“These new rules were premised on right-wing myths, not facts,” CBD’s endangered species policy director Brett Hartl said. “The Endangered Species Act already requires a lengthy comment process that gives states additional privileges and multiple opportunities to provide input on the status of imperiled species. These rules are specifically intended to intimidate ordinary citizens by making it more cumbersome for them to seek protection of our imperiled plants and animals.”
Another contested change to the process is limiting the number of species in the petitions to one species per petition, which may include subspecies, varieties and distinct population segments. In the past, petitions have been filed with hundreds of species at once.
“The revisions will allow the Services and their partners to better leverage limited resources to more effectively conserve America’s imperiled wildlife,” the USFWS said.
However, even the agencies themselves have advocated an “ecosystem-wide” basis for listing multiple species at one time in the past, including one listing for 125 Hawaiian species in March, and a change to the management practices of the humpback whale national marine sanctuary last year.
“These new restrictions on citizen petitions are nothing more than a gift to industries and right-wing states that are hostile to endangered species. These rules make it harder to get imperiled species the Endangered Species Act protections they desperately need, and they do nothing to address the backlog of hundreds of imperiled species that are still waiting to get the protections they deserve,” Hartl said.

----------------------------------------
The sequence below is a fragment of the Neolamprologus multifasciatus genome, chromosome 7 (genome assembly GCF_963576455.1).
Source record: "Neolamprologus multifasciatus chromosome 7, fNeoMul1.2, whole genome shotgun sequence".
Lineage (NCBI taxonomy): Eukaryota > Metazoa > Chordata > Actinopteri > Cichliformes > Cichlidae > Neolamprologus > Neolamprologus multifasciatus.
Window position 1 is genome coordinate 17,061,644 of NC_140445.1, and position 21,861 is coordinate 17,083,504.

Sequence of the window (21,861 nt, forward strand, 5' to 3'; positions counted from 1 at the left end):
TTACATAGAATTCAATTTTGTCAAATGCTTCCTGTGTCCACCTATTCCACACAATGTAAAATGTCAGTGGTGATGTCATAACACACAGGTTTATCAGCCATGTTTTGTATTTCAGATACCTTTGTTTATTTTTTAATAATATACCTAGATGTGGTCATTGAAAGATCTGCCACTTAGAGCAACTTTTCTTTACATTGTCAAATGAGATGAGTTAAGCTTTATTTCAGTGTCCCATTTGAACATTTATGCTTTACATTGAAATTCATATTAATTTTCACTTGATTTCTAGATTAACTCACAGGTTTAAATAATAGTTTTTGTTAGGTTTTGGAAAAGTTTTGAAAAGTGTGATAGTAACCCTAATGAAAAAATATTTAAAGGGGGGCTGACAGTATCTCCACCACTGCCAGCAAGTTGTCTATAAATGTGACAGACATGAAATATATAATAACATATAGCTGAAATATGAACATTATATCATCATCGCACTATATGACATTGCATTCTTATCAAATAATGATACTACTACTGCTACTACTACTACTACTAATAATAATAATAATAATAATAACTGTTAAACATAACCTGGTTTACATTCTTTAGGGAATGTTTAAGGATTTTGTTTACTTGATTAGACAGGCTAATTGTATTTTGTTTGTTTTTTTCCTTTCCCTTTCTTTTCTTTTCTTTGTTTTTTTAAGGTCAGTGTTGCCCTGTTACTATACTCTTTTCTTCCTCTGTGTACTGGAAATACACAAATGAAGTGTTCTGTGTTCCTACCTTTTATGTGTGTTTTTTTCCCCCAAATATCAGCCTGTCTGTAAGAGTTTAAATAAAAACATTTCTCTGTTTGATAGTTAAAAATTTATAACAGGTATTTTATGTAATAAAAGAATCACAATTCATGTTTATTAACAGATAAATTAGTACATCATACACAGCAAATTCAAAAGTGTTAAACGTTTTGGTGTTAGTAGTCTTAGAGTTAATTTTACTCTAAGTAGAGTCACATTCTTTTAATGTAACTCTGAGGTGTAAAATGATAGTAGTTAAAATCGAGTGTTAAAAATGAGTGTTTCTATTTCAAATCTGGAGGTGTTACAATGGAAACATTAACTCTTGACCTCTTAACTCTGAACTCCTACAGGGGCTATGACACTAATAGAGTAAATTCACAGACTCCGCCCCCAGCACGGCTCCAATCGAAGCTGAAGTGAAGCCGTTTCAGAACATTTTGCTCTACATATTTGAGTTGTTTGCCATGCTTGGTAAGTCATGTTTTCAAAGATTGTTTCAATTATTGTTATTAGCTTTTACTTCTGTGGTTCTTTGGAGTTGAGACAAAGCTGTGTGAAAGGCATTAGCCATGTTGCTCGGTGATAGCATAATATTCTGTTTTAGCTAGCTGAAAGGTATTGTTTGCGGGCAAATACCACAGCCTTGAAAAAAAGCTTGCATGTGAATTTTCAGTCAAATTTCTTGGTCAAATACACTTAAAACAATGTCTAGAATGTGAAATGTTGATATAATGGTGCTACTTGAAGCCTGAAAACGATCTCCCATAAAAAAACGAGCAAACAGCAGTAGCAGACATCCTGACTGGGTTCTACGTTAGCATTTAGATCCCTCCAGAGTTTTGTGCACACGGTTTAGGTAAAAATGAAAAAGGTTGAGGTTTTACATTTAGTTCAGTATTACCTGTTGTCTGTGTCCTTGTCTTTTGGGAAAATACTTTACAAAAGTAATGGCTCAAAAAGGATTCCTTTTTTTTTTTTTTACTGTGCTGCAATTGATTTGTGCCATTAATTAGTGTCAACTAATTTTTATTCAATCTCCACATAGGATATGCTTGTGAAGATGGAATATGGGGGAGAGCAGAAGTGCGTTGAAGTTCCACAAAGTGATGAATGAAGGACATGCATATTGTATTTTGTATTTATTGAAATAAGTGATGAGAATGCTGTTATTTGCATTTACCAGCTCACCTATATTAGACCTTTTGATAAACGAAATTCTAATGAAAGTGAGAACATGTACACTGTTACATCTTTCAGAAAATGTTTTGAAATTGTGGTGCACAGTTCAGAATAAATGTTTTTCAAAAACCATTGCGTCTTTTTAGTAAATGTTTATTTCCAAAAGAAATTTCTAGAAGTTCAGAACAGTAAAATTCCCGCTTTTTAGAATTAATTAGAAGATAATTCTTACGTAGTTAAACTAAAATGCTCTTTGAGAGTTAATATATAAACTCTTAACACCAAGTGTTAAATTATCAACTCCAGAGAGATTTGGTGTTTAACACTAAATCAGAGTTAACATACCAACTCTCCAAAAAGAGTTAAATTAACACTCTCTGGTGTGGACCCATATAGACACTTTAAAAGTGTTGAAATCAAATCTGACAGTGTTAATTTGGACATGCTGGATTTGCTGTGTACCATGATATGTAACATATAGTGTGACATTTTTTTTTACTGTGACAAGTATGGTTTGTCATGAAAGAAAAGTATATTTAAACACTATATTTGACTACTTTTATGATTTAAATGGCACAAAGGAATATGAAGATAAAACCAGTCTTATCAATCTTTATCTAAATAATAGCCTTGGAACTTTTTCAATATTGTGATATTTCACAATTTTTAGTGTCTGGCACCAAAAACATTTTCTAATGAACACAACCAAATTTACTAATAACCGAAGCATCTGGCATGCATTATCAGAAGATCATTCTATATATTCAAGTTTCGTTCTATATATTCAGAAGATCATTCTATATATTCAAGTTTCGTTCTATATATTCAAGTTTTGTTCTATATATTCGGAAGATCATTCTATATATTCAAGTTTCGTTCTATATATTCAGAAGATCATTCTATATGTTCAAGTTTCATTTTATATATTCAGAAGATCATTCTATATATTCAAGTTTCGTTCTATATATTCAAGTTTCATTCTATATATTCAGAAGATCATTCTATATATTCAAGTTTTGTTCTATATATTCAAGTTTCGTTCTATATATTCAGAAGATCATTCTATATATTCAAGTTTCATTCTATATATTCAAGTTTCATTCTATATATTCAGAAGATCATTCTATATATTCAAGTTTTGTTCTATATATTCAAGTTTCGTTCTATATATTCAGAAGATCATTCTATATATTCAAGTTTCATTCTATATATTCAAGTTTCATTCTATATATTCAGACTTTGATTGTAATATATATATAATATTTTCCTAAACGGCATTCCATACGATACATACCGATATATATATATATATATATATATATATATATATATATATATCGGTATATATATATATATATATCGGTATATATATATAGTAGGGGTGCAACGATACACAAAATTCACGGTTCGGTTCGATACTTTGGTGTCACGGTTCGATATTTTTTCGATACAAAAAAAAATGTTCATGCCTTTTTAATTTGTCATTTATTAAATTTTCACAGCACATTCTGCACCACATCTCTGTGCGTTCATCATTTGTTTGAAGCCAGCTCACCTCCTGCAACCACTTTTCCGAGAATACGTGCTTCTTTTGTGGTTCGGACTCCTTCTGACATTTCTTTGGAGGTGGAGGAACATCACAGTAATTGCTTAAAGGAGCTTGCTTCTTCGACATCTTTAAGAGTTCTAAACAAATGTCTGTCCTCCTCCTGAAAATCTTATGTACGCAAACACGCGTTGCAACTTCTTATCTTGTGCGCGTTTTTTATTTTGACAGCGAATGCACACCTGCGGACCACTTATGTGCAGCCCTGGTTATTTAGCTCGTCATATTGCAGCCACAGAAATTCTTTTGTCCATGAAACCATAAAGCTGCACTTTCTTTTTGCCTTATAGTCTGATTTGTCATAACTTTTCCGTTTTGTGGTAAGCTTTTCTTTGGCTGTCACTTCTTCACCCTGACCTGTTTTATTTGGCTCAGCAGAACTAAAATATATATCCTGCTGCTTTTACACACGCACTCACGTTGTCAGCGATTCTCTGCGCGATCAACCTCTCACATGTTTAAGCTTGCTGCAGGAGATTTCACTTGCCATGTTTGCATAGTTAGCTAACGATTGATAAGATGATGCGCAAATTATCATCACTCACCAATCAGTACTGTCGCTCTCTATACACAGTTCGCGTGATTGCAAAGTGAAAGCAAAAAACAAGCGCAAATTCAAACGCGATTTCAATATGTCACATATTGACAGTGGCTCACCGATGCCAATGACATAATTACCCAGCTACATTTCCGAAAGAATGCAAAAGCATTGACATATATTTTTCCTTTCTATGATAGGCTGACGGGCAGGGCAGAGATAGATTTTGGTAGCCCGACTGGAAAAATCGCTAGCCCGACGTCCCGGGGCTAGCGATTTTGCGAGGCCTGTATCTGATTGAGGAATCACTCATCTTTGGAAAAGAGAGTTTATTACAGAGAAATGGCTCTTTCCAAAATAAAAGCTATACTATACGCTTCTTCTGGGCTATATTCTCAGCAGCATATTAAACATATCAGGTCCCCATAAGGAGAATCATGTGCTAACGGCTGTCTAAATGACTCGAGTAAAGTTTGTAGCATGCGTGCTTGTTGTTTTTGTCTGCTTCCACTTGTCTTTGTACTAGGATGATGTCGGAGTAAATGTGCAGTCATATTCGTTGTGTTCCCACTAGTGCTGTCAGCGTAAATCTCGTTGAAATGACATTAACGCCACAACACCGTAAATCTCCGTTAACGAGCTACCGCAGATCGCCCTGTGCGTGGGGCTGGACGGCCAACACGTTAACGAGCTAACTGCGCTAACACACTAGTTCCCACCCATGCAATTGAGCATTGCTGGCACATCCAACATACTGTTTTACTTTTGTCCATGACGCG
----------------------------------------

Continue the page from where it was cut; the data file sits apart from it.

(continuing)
The CBD and its allies sued the USFWS over its backlog of hundreds of species waiting for listing determinations, and secured a settlement agreement with the agency in 2011 that outlined a six-year plan for the agency to get the determinations done within a specified timeframe. That plan winds down at the end of September, and the agency has announced its plan for the coming seven years, to mixed response.
“The filing of a petition triggers what is supposed to be a two-year process that includes three public-comment periods. Unfortunately the Fish and Wildlife Service routinely violates this legal requirement, often taking more than a decade to complete the process. Delays in protection of species have had significant consequences, with more than 40 species having gone extinct while waiting for protection,” the CBD said in response to the final petition revisions, which are effective Oct. 27.
To Learn More:
Organized Crime Muscles into New Field: Endangered Species (by Noel Brinkerhoff, AllGov)
U.S. Wildlife Service Accused of Caving to Timber Industry Pressure in Denying Protection for Endangered Bats (by Ramona Young-Grindle, Courthouse News Service)
First Case of Fish Removed from Endangered Species List Thanks to Habitat Restoration (by Noel Brinkerhoff, AllGov)
- Top Stories
- Unusual News
- Where is the Money Going?
- U.S. and the World
- Appointments and Resignations
- Latest News
- Secretary of Agriculture: Who Is Sonny Perdue?
- Acting Director of the U.S. National Central Bureau of INTERPOL: Who is Wayne Salzgaber?
- Acting Director of Immigration and Customs Enforcement: Who Is Thomas Homan?
- Acting Director of the U.S. Marshals Service: Who Is David Harlow?
- U.S. Ambassador to Italy: Who Is Lewis Eisenberg?